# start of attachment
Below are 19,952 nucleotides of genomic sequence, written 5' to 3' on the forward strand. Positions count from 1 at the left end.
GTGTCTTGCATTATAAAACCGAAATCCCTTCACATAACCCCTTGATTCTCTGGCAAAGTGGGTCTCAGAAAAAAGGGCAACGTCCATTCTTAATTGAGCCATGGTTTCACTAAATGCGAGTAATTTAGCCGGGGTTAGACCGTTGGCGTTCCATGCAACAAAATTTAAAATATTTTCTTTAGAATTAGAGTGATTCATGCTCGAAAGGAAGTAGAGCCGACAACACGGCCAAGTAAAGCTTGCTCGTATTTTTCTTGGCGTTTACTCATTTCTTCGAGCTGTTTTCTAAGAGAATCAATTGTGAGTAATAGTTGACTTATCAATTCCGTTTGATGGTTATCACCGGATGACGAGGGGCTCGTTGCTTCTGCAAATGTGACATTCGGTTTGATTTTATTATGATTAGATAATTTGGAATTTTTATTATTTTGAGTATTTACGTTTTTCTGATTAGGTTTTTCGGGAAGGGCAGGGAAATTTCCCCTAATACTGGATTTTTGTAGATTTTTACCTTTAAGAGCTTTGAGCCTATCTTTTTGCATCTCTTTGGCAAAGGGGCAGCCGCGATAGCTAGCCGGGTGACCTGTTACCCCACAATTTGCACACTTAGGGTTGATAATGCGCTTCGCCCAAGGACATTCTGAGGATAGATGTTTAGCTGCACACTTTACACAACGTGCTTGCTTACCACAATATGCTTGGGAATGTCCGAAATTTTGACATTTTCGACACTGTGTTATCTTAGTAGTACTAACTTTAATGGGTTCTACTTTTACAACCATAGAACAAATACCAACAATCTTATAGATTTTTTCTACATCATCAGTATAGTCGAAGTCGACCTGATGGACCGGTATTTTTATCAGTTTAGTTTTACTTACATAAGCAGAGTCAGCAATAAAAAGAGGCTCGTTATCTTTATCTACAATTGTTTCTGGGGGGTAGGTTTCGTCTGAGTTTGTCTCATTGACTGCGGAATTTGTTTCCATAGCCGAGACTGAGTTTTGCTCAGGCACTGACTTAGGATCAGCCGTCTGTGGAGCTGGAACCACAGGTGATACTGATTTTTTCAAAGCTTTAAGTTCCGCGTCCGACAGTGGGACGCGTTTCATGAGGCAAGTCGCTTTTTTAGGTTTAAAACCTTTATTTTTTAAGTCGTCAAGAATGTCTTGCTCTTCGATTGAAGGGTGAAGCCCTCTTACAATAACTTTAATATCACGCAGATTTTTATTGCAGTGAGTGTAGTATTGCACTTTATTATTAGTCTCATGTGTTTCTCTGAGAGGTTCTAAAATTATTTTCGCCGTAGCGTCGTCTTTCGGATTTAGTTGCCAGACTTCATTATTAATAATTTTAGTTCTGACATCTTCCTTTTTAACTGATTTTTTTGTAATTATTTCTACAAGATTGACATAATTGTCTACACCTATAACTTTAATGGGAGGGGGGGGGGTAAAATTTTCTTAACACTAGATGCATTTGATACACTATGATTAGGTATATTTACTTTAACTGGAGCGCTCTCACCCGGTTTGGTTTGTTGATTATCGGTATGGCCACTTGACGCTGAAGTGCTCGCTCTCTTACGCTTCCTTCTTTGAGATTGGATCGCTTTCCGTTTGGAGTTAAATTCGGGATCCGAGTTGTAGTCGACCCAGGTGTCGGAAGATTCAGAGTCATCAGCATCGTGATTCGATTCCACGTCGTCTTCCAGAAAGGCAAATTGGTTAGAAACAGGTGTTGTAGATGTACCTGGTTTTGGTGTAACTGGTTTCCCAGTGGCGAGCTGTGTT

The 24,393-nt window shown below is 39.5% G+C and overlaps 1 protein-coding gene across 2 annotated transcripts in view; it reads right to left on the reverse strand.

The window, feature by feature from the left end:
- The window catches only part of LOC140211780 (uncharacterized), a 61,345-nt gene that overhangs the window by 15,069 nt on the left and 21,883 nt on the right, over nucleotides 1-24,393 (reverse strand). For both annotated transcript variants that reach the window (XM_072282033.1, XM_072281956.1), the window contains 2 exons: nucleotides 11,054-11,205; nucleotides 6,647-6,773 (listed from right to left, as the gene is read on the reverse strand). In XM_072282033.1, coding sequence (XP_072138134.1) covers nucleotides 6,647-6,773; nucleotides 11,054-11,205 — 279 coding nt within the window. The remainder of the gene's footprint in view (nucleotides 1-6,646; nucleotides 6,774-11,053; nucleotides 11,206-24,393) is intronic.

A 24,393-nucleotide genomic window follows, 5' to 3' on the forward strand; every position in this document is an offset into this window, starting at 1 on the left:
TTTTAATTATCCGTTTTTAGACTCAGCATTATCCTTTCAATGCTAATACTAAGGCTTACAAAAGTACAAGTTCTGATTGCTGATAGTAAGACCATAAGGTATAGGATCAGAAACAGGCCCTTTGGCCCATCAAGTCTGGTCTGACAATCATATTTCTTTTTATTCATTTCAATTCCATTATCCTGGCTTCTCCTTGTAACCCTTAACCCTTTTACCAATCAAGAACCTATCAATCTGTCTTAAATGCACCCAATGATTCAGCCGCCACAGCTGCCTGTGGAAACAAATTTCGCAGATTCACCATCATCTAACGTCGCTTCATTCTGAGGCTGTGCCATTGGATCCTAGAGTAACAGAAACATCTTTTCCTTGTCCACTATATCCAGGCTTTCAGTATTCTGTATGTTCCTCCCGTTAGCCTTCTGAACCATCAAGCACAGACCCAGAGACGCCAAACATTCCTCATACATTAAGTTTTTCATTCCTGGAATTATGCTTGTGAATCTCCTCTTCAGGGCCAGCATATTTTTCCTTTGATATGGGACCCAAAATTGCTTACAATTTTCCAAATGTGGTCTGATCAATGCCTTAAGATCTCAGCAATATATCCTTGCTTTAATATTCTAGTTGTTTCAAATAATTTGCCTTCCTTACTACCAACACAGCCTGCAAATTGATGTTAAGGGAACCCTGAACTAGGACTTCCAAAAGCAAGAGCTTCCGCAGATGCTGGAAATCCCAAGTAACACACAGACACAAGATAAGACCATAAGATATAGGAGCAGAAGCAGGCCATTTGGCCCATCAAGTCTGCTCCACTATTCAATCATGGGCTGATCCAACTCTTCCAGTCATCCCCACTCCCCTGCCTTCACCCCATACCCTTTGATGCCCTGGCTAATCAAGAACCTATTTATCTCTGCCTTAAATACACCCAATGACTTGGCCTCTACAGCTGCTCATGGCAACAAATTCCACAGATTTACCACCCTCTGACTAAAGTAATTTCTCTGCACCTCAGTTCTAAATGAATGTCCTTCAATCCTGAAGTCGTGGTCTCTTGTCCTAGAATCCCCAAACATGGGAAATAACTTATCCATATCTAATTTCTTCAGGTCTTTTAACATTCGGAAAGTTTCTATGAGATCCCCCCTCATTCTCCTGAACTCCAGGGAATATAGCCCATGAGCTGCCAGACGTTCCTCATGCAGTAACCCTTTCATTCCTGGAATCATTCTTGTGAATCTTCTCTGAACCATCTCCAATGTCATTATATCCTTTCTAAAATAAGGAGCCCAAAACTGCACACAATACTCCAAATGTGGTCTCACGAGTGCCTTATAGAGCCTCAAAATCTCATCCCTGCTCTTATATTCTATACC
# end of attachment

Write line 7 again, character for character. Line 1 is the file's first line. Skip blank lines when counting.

TTTTAATTATCCGTTTTTAGACTCAGCATTATCCTTTCAATGCTAATACTAAGGCTTACAAAAGTACAAGTTCTGATTGCTGATAGTAAGACCATAAGGTATAGGATCAGAAACAGGCCCTTTGGCCCATCAAGTCTGGTCTGACAATCATATTTCTTTTTATTCATTTCAATTCCATTATCCTGGCTTCTCCTTGTAACCCTTAACCCTTTTACCAATCAAGAACCTATCAATCTGTCTTAAATGCACCCAATGATTCAGCCGCCACAGCTGCCTGTGGAAACAAATTTCGCAGATTCACCATCATCTAACGTCGCTTCATTCTGAGGCTGTGCCATTGGATCCTAGAGTAACAGAAACATCTTTTCCTTGTCCACTATATCCAGGCTTTCAGTATTCTGTATGTTCCTCCCGTTAGCCTTCTGAACCATCAAGCACAGACCCAGAGACGCCAAACATTCCTCATACATTAAGTTTTTCATTCCTGGAATTATGCTTGTGAATCTCCTCTTCAGGGCCAGCATATTTTTCCTTTGATATGGGACCCAAAATTGCTTACAATTTTCCAAATGTGGTCTGATCAATGCCTTAAGATCTCAGCAATATATCCTTGCTTTAATATTCTAGTTGTTTCAAATAATTTGCCTTCCTTACTACCAACACAGCCTGCAAATTGATGTTAAGGGAACCCTGAACTAGGACTTCCAAAAGCAAGAGCTTCCGCAGATGCTGGAAATCCCAAGTAACACACAGACACAAGATAAGACCATAAGATATAGGAGCAGAAGCAGGCCATTTGGCCCATCAAGTCTGCTCCACTATTCAATCATGGGCTGATCCAACTCTTCCAGTCATCCCCACTCCCCTGCCTTCACCCCATACCCTTTGATGCCCTGGCTAATCAAGAACCTATTTATCTCTGCCTTAAATACACCCAATGACTTGGCCTCTACAGCTGCTCATGGCAACAAATTCCACAGATTTACCACCCTCTGACTAAAGTAATTTCTCTGCACCTCAGTTCTAAATGAATGTCCTTCAATCCTGAAGTCGTGGTCTCTTGTCCTAGAATCCCCAAACATGGGAAATAACTTATCCATATCTAATTTCTTCAGGTCTTTTAACATTCGGAAAGTTTCTATGAGATCCCCCCTCATTCTCCTGAACTCCAGGGAATATAGCCCATGAGCTGCCAGACGTTCCTCATGCAGTAACCCTTTCATTCCTGGAATCATTCTTGTGAATCTTCTCTGAACCATCTCCAATGTCATTATATCCTTTCTAAAATAAGGAGCCCAAAACTGCACACAATACTCCAAATGTGGTCTCACGAGTGCCTTATAGAGCCTCAAAATCTCATCCCTGCTCTTATATTCTATACC